ATRA Urges Mississippi AG to Debate ‘Sunshine Bill’ Honestly
Having read what he felt was a misleading campaign email sent yesterday by Mississippi Attorney General Jim Hood, ATRA’s communications director today emailed the AG, urging him to be more forthright in debating the merits of the so-called Sunshine Bill, recently passed in the Mississippi House.
As explained in the ATRA email below, the bill in question would make it harder for AG Hood to dole out no-bid contingency fee contracts for state legal work to private-sector plaintiffs lawyers who not coincidentally tend to be among some of his biggest campaign donors. Some folks call this “pay to play.”
From: Darren McKinney
Sent: Thursday, March 01, 2012 3:15 PM
Subject: HB 211 Merits Honest Debate
Dear General Hood:
You should be more forthcoming with Mississippians. Your campaign email below is misleading with respect to your real fear of and resistance to HB 211, also known appropriately as the Sunshine Bill.
The simple fact is that if your sweeping authority over the hiring of outside counsel on behalf of the state were to be subjected to public scrutiny and otherwise shared more broadly with other state officials (as would be the case under HB 211), your capacity to curry campaign contributions and other political support from wealthy private-sector plaintiffs’ attorneys to whom you have in the past granted generous no-bid contingency fee contracts could well be lessened.
Leaving aside your incredible insinuation that former Gov. Barbour cares more about “murderers, rapists, and child molesters” than he cares about law-abiding, hard-working Mississippians, your attack on HB 211 suggests that it would somehow empower other state officials outside your office to run roughshod over the rights of Magnolia State citizens – as if those other officials aren’t directly or indirectly answerable to the voters just like you.
The Sunshine Bill is not sinister. By clearly setting conditions to be met before state officials can enter into contingency fee contracts for legal services, and by requiring public disclosure of such legal contracts and fees, the bill would promote greater accountability and transparency. And by placing incremental restrictions on the amount of contingency fees that can be paid to outside counsel, the bill would ensure that the state gets its fair share of awards from litigation while properly reducing the likelihood of self-interests trumping the public interest. No taxpayer could rationally oppose such good-government provisions.
So if you wish to argue that you’re the only state official qualified to hire private sector legal help, and that you’re the only one who truly cares about the welfare of fellow Mississippians, then by all means make that case on the merits to the extent possible. But you do neither Mississippians nor your own reputation any service by deliberately confusing the debate about HB 211 with references to gubernatorial pardons and unfounded aspersions about the motivations of equally dedicated state officials.
Director of Communications
American Tort Reform Association
1101 Connecticut Avenue, NW, #400
Washington, DC 20036
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From: Attorney General Jim Hood [mailto:firstname.lastname@example.org]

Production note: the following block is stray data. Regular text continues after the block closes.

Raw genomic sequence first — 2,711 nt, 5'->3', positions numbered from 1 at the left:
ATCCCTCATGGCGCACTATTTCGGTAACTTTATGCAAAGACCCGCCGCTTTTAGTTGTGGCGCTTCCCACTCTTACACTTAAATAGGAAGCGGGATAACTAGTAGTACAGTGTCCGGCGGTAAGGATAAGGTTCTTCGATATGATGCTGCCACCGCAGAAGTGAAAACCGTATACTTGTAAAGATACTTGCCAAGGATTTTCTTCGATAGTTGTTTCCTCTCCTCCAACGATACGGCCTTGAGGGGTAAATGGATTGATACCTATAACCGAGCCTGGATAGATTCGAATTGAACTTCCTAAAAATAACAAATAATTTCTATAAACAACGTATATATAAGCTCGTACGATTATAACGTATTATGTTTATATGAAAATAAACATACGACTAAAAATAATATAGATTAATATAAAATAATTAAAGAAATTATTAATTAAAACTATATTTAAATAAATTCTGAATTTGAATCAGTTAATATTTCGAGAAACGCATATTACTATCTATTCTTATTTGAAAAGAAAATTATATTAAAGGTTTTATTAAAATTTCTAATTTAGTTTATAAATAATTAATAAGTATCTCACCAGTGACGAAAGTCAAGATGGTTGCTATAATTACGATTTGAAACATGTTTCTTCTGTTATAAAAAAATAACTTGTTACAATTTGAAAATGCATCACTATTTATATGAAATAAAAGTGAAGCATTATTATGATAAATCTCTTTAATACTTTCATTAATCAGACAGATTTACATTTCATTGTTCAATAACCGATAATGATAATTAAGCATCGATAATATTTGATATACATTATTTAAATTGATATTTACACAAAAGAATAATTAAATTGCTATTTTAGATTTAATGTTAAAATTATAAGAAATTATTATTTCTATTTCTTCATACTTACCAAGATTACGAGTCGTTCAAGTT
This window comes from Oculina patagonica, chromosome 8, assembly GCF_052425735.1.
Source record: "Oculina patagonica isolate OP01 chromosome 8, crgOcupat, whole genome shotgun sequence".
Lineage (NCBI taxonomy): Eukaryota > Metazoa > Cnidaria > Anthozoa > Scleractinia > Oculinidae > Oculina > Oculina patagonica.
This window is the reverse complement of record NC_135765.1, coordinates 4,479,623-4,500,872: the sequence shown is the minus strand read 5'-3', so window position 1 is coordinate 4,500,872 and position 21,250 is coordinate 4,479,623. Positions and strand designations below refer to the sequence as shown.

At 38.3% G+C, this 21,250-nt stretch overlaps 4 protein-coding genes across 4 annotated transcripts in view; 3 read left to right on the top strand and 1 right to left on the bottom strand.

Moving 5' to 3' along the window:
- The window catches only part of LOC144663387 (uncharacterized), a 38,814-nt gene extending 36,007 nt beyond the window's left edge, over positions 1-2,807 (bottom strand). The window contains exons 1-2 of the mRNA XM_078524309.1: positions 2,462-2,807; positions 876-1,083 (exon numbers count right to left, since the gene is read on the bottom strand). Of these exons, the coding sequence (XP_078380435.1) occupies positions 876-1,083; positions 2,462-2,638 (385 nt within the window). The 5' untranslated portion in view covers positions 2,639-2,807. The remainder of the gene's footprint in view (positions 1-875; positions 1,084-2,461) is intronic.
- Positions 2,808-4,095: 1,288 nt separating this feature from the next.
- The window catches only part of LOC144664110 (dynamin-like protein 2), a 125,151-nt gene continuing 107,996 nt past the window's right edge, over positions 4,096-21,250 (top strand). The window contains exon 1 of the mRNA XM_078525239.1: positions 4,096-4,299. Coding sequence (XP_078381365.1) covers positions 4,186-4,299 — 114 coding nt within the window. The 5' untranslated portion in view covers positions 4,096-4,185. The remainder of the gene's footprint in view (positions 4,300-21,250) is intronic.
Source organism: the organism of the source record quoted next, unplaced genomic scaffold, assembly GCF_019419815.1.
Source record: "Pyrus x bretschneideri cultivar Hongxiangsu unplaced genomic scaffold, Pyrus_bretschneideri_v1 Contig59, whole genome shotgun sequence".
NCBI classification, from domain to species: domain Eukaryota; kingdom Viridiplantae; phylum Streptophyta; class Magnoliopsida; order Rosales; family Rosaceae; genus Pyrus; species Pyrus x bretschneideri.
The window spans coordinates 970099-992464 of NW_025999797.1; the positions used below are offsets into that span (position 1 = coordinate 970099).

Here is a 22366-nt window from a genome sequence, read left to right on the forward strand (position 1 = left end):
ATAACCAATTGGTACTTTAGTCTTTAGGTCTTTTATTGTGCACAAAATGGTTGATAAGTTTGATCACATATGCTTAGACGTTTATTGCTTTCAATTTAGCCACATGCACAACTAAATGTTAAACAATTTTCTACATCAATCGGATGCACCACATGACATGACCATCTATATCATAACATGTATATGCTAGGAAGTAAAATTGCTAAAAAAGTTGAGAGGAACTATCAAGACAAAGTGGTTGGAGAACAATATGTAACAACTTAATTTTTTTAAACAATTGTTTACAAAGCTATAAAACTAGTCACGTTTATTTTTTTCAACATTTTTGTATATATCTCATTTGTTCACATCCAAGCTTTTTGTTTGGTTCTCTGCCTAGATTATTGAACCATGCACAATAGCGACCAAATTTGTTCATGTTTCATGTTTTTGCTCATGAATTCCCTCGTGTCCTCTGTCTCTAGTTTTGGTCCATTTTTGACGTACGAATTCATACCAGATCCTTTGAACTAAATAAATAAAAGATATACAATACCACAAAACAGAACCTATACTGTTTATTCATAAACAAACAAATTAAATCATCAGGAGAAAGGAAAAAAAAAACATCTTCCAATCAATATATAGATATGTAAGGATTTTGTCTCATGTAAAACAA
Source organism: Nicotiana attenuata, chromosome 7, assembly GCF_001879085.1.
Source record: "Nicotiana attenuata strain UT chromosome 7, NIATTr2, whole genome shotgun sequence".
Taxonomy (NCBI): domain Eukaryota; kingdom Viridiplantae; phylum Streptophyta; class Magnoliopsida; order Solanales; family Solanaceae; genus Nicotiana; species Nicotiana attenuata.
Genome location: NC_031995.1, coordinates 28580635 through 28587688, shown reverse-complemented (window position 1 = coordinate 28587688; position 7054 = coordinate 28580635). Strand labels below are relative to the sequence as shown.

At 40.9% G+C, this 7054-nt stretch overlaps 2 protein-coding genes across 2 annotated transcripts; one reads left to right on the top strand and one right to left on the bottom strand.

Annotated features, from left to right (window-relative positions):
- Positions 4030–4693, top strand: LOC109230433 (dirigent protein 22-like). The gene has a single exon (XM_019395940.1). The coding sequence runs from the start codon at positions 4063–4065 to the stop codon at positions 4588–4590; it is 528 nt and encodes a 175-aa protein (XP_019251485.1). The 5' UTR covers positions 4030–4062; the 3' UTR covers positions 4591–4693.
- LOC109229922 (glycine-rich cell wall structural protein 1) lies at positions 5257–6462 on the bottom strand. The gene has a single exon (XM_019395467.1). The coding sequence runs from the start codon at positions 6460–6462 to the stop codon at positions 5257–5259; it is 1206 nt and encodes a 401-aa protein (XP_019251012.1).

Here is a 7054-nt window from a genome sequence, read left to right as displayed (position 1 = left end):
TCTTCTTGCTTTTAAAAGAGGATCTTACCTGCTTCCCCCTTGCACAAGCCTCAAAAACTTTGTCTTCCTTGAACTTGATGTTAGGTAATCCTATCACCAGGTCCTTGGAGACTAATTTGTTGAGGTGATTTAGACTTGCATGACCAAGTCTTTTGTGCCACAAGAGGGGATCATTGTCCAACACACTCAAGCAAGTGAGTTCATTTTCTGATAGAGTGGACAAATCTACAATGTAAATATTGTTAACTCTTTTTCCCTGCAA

Sent: Wednesday, February 29, 2012 8:08 AM
Subject: Urgent–Attorney General Jim Hood Needs Your Help
Thanks for your continued support of our efforts to fight crime, protect children and vulnerable adults, and go after those who commit domestic violence. Recently, we took on over 200 Haley Barbour pardons of some murderers, rapists, and child molesters. We took that fight to the Mississippi Supreme Court because we believe that many of these pardons were in violation of the state’s constitution. So many victims and their families were never consulted with regard to these pardons, and I, like you, felt for how these families were treated.
You’ve helped us get our message out successfully in the past, and now we need your help again. The Mississippi House of Representatives has passed HB 211 which severely limits our office’s ability to investigate and prosecute civil cases. This bill will allow each agency and board to hire their own attorney instead of having the AG’s office handle those issues. Imagine had we not been able to intervene in the pardon case on your behalf if this bill had been law?
Here’s what you can do. Please call your State Senator today and ask them not to strip the Attorney General’s office of its authority to represent you. If this bill or similar measures is allowed to become law, it could cost you, the taxpayer, an additional $11 million at a time when the state has no extra money to hire new law enforcement officers, adequately pay our prosecutors, or do many other things.
Please call your Senator today at 601.359.3770 and ask them NOT to support any bill that limits the power of the Attorney General! Call or email your Senator and tell him/her to vote NO on any bill that limits the authority of this office to protect the people. Here is a link to a legislative website that can help you find your legislator and their email address. To keep up with this issue, follow us by clicking here or the Facebook icon above and on our website. Nothing can replace the important role that an independent Attorney General plays in protecting Mississippi families.
Thanks for your support,
Paid for by Friends of Jim Hood